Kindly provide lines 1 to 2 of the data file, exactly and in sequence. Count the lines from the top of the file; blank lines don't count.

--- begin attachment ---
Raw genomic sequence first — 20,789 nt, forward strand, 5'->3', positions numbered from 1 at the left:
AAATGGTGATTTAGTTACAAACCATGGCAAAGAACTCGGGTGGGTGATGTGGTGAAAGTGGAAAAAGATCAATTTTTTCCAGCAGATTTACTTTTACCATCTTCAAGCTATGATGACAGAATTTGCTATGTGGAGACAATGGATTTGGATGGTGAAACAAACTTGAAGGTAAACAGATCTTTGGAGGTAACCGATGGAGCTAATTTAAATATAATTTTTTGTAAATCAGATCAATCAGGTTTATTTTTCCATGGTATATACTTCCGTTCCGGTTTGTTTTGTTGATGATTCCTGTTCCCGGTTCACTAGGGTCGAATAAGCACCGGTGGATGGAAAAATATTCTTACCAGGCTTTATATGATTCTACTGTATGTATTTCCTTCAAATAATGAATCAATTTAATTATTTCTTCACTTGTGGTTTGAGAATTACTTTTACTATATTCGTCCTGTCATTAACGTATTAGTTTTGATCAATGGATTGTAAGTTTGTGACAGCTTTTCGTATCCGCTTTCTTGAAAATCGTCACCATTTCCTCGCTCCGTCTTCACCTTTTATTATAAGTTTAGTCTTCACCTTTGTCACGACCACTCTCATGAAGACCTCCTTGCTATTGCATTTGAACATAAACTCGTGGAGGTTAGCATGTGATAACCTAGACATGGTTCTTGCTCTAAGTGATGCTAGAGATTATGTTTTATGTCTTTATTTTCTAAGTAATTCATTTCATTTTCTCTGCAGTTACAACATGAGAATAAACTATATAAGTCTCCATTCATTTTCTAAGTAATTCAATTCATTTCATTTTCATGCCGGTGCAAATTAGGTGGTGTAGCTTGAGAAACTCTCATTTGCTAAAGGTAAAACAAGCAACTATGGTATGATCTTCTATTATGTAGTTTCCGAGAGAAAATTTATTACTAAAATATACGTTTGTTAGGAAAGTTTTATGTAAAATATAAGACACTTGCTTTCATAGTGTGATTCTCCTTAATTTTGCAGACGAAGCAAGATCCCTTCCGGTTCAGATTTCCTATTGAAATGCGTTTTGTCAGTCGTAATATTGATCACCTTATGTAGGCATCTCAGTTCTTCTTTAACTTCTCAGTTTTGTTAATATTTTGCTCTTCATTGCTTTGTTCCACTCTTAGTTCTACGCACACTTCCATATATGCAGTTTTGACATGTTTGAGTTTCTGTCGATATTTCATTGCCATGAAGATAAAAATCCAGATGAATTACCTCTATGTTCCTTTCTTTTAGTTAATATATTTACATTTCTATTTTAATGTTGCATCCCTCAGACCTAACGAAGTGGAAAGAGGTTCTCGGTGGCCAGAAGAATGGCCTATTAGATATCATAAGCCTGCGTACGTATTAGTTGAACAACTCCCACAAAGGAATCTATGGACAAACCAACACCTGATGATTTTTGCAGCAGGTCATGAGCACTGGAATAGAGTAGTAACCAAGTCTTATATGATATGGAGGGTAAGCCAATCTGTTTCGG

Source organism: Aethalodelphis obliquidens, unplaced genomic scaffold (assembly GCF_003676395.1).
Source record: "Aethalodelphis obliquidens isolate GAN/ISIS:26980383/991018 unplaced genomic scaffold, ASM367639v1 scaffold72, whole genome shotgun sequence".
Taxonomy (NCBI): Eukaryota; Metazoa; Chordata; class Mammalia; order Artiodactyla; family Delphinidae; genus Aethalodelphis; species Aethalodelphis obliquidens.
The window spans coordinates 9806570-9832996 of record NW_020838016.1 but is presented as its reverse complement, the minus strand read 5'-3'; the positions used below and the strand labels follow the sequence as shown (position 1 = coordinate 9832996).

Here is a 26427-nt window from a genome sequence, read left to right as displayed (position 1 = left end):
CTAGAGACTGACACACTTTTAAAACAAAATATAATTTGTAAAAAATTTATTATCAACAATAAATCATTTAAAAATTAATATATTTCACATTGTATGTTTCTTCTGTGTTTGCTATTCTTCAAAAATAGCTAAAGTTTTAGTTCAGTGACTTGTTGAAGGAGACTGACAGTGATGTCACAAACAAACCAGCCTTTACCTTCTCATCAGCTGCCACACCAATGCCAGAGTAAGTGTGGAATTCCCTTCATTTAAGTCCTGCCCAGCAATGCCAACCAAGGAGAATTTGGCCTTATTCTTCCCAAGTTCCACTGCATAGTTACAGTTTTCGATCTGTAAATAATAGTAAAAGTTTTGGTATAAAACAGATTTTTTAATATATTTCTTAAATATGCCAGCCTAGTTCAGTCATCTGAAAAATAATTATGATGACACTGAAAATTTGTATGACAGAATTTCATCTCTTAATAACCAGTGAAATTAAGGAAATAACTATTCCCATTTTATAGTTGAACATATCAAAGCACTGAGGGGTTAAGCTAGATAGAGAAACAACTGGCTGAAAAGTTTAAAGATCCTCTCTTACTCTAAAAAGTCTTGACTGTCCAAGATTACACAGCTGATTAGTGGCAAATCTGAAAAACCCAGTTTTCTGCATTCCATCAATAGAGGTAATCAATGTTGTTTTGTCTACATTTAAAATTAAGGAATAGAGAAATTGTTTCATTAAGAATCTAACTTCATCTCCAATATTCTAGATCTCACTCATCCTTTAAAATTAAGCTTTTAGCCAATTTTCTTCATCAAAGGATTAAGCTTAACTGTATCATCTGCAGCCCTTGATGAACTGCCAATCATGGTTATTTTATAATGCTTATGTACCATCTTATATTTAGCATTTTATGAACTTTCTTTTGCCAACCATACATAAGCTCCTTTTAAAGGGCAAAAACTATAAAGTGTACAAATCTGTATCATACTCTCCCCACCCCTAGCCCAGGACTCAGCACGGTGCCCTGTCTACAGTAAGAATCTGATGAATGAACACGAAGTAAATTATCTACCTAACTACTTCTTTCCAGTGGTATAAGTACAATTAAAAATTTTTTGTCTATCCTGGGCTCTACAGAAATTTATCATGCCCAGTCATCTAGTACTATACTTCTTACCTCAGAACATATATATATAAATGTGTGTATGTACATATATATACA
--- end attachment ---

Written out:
Raw genomic sequence first — 20,789 nt, forward strand, 5'->3', positions numbered from 1 at the left:
AAATGGTGATTTAGTTACAAACCATGGCAAAGAACTCGGGTGGGTGATGTGGTGAAAGTGGAAAAAGATCAATTTTTTCCAGCAGATTTACTTTTACCATCTTCAAGCTATGATGACAGAATTTGCTATGTGGAGACAATGGATTTGGATGGTGAAACAAACTTGAAGGTAAACAGATCTTTGGAGGTAACCGATGGAGCTAATTTAAATATAATTTTTTGTAAATCAGATCAATCAGGTTTATTTTTCCATGGTATATACTTCCGTTCCGGTTTGTTTTGTTGATGATTCCTGTTCCCGGTTCACTAGGGTCGAATAAGCACCGGTGGATGGAAAAATATTCTTACCAGGCTTTATATGATTCTACTGTATGTATTTCCTTCAAATAATGAATCAATTTAATTATTTCTTCACTTGTGGTTTGAGAATTACTTTTACTATATTCGTCCTGTCATTAACGTATTAGTTTTGATCAATGGATTGTAAGTTTGTGACAGCTTTTCGTATCCGCTTTCTTGAAAATCGTCACCATTTCCTCGCTCCGTCTTCACCTTTTATTATAAGTTTAGTCTTCACCTTTGTCACGACCACTCTCATGAAGACCTCCTTGCTATTGCATTTGAACATAAACTCGTGGAGGTTAGCATGTGATAACCTAGACATGGTTCTTGCTCTAAGTGATGCTAGAGATTATGTTTTATGTCTTTATTTTCTAAGTAATTCATTTCATTTTCTCTGCAGTTACAACATGAGAATAAACTATATAAGTCTCCATTCATTTTCTAAGTAATTCAATTCATTTCATTTTCATGCCGGTGCAAATTAGGTGGTGTAGCTTGAGAAACTCTCATTTGCTAAAGGTAAAACAAGCAACTATGGTATGATCTTCTATTATGTAGTTTCCGAGAGAAAATTTATTACTAAAATATACGTTTGTTAGGAAAGTTTTATGTAAAATATAAGACACTTGCTTTCATAGTGTGATTCTCCTTAATTTTGCAGACGAAGCAAGATCCCTTCCGGTTCAGATTTCCTATTGAAATGCGTTTTGTCAGTCGTAATATTGATCACCTTATGTAGGCATCTCAGTTCTTCTTTAACTTCTCAGTTTTGTTAATATTTTGCTCTTCATTGCTTTGTTCCACTCTTAGTTCTACGCACACTTCCATATATGCAGTTTTGACATGTTTGAGTTTCTGTCGATATTTCATTGCCATGAAGATAAAAATCCAGATGAATTACCTCTATGTTCCTTTCTTTTAGTTAATATATTTACATTTCTATTTTAATGTTGCATCCCTCAGACCTAACGAAGTGGAAAGAGGTTCTCGGTGGCCAGAAGAATGGCCTATTAGATATCATAAGCCTGCGTACGTATTAGTTGAACAACTCCCACAAAGGAATCTATGGACAAACCAACACCTGATGATTTTTGCAGCAGGTCATGAGCACTGGAATAGAGTAGTAACCAAGTCTTATATGATATGGAGGGTAAGCCAATCTGTTTCGG